The credits earned for each course is clearly documented in the College Catalog. All courses are unit courses (4 credit) unless specified otherwise, e.g. 1 credit or 2 credits.
For May Term courses, 4-credit courses meet for 180-minute sessions, four days per week. Summer Term course offerings are generally limited to practica, internships, and field experiences (e.g. archaeological digs).
Recommended Out-of-Class Time Requirements
Students will typically average at least 2 hours a week of outside course work for each credit in the classroom, except in cases where a portion of that time is allocated to additional in-class time that is structured for faculty-supervised self-paced work, e.g. studio art classes and courses with recitation sections. Students taking independent studies, internships, practica, or honors projects are expected to average 3 hours of work (e.g. working on-site, meeting with faculty/internship advisors, researching, and writing) for every credit earned.
Alternative Academic Credit Sources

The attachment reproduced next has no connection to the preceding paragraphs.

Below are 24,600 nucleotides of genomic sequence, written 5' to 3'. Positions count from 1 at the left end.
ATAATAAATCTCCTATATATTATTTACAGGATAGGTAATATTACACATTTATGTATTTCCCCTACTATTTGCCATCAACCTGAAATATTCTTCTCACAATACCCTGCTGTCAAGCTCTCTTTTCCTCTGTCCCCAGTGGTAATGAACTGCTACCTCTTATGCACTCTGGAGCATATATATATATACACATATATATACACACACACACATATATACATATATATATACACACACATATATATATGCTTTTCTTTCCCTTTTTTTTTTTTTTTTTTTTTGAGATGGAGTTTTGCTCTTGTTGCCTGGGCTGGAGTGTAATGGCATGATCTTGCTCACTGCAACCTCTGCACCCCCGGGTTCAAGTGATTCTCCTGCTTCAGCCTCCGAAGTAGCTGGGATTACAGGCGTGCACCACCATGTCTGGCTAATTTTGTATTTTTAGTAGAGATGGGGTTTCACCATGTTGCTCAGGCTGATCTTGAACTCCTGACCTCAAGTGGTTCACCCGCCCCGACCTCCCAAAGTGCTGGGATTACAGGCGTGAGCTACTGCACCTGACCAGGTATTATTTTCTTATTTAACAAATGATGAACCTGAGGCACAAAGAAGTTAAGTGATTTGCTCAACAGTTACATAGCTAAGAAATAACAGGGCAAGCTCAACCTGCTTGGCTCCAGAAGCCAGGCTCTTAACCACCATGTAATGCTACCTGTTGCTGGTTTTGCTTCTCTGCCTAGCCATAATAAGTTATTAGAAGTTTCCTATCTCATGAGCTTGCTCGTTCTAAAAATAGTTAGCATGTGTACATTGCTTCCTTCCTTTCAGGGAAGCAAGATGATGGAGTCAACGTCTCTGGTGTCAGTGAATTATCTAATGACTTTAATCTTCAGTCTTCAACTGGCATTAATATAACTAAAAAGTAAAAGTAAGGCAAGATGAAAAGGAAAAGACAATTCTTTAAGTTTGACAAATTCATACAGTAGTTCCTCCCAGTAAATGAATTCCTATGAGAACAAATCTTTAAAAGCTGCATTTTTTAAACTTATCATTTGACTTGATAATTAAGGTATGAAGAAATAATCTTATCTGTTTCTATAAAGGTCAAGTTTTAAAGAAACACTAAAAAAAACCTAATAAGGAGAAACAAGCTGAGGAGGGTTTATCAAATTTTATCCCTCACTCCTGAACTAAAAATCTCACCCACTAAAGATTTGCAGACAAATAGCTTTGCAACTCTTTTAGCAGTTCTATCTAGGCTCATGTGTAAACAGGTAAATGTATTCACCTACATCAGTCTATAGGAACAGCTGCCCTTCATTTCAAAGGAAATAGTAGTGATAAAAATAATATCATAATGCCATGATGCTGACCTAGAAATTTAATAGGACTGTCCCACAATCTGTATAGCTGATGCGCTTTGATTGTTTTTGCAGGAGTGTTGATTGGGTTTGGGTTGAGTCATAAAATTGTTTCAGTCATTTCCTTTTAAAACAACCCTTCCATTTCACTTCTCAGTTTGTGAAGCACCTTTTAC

Matriculated students who wish to study at other campuses must obtain prior written approval to do so from their advisor, the chair of the department in which the credit will be awarded, and the Lycoming College Registrar. Course work counting toward a major or minor must also be approved in advance by the chairperson of the department in which the major or minor is offered. Once a course is approved, the credit and grades for the course will be transferred to Lycoming and calculated in the student’s grade point average as if the courses were taken here. This means that “D” and “F” grades will be transferred as well as all other grades. Unapproved courses will not transfer. A maximum of 6 credits of online courses from a regionally accredited school will be considered for transfer. Students who transferred into Lycoming College with online courses are not eligible to take additional online courses through this process if doing so increases their online course total to more than 6 credits. As with all courses, requests for transfer of online courses are subject to individual departmental review. Final determination of transfer credit will be made by the Registrar based on official transcripts only.